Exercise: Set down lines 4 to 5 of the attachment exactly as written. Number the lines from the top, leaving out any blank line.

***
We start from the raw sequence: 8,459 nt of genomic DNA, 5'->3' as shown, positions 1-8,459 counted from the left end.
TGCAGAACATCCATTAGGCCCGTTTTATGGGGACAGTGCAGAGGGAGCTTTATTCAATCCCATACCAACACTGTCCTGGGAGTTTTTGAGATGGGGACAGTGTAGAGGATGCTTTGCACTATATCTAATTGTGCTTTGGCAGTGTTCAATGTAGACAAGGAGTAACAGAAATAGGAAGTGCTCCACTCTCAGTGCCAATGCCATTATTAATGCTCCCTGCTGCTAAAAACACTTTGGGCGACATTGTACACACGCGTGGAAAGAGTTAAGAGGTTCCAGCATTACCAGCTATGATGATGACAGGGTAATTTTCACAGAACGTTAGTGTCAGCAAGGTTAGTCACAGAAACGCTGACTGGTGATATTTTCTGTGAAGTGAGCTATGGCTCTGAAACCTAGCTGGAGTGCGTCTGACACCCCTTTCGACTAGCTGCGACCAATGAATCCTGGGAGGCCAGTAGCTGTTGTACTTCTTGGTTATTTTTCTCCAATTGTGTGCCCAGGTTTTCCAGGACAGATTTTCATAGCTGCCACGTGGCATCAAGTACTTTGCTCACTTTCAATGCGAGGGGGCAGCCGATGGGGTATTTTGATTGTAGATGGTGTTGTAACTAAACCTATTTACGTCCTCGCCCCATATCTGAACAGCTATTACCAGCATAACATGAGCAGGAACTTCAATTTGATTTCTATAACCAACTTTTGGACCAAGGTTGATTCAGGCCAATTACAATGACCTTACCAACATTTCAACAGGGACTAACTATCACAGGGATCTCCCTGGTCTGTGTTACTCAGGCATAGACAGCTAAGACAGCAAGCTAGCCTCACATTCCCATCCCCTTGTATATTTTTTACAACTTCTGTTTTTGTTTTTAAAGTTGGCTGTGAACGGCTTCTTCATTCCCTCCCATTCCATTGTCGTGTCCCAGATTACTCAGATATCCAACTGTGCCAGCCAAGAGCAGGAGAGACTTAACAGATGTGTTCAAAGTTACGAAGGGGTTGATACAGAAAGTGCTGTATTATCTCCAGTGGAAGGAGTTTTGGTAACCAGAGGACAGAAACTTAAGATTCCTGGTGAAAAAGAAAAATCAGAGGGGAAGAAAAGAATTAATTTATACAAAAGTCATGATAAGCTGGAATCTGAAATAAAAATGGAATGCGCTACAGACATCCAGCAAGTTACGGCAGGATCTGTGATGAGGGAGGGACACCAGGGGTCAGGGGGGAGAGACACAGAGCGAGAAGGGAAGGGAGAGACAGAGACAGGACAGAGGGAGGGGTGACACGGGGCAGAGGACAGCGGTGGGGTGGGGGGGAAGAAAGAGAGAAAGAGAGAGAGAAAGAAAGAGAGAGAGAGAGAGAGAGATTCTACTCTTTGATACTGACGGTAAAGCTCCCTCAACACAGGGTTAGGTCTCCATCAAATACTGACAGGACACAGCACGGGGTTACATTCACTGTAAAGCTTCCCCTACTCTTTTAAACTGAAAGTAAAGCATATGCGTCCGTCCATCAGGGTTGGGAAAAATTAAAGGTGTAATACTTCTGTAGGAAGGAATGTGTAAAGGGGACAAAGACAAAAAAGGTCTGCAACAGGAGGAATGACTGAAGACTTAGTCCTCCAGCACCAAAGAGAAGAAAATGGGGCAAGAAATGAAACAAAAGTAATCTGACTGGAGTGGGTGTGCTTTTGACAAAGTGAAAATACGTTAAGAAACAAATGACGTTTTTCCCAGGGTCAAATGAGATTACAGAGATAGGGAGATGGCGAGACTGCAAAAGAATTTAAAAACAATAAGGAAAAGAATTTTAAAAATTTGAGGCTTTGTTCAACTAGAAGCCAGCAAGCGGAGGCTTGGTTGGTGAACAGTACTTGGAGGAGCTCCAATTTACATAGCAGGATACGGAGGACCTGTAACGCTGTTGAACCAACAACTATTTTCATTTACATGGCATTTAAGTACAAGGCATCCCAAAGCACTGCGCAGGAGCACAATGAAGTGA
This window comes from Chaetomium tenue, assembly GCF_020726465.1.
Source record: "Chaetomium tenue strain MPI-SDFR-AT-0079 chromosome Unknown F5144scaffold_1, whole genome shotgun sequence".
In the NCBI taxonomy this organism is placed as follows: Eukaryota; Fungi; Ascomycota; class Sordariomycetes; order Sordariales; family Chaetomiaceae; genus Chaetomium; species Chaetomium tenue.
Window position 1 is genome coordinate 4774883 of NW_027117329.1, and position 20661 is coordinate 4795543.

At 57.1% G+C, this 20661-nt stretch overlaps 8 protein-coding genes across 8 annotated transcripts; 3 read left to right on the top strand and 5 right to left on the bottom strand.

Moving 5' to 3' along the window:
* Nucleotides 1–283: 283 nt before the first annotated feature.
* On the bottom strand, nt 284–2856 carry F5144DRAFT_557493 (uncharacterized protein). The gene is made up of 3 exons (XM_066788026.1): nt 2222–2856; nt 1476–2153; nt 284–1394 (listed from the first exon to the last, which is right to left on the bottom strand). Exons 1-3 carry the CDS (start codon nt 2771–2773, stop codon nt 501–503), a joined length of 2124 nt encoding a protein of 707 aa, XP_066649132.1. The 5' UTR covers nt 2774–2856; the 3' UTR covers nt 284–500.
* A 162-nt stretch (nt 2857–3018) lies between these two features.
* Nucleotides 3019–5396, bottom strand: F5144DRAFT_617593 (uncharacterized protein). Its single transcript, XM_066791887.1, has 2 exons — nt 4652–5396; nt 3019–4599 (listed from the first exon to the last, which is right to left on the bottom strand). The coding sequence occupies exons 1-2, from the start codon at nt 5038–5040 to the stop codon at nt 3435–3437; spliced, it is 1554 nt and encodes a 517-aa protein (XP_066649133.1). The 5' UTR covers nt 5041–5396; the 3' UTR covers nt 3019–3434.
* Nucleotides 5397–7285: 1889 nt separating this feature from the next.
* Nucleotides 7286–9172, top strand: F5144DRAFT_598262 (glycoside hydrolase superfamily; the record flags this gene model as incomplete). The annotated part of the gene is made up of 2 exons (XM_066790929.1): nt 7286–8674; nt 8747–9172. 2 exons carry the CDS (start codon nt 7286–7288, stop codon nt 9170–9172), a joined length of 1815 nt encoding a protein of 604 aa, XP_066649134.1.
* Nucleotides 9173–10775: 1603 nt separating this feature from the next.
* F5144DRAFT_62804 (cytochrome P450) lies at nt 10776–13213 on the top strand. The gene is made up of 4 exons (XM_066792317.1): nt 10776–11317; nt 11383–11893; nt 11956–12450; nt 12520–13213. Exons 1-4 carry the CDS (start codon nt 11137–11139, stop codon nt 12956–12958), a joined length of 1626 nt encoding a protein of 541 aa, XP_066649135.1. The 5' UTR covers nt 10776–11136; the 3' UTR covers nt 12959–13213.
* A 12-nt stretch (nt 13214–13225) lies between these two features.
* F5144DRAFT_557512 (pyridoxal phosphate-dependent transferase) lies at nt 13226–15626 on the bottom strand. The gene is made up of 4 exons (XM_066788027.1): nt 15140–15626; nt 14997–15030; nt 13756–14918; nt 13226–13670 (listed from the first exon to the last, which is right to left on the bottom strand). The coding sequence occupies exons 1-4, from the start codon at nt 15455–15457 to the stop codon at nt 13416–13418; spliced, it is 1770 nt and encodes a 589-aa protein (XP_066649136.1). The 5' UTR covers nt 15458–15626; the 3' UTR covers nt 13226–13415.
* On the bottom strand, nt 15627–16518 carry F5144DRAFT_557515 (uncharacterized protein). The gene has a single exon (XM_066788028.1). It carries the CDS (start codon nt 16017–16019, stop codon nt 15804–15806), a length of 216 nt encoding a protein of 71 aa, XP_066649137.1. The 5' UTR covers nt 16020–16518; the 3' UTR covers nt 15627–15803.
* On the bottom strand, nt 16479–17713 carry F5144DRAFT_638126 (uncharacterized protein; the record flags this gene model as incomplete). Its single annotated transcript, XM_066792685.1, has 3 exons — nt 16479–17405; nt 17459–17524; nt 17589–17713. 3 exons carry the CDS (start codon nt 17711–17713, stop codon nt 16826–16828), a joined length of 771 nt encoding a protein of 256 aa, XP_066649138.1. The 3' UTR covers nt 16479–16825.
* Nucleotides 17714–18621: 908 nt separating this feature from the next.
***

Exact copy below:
Source record: "Chaetomium tenue strain MPI-SDFR-AT-0079 chromosome Unknown F5144scaffold_1, whole genome shotgun sequence".
In the NCBI taxonomy this organism is placed as follows: Eukaryota; Fungi; Ascomycota; class Sordariomycetes; order Sordariales; family Chaetomiaceae; genus Chaetomium; species Chaetomium tenue.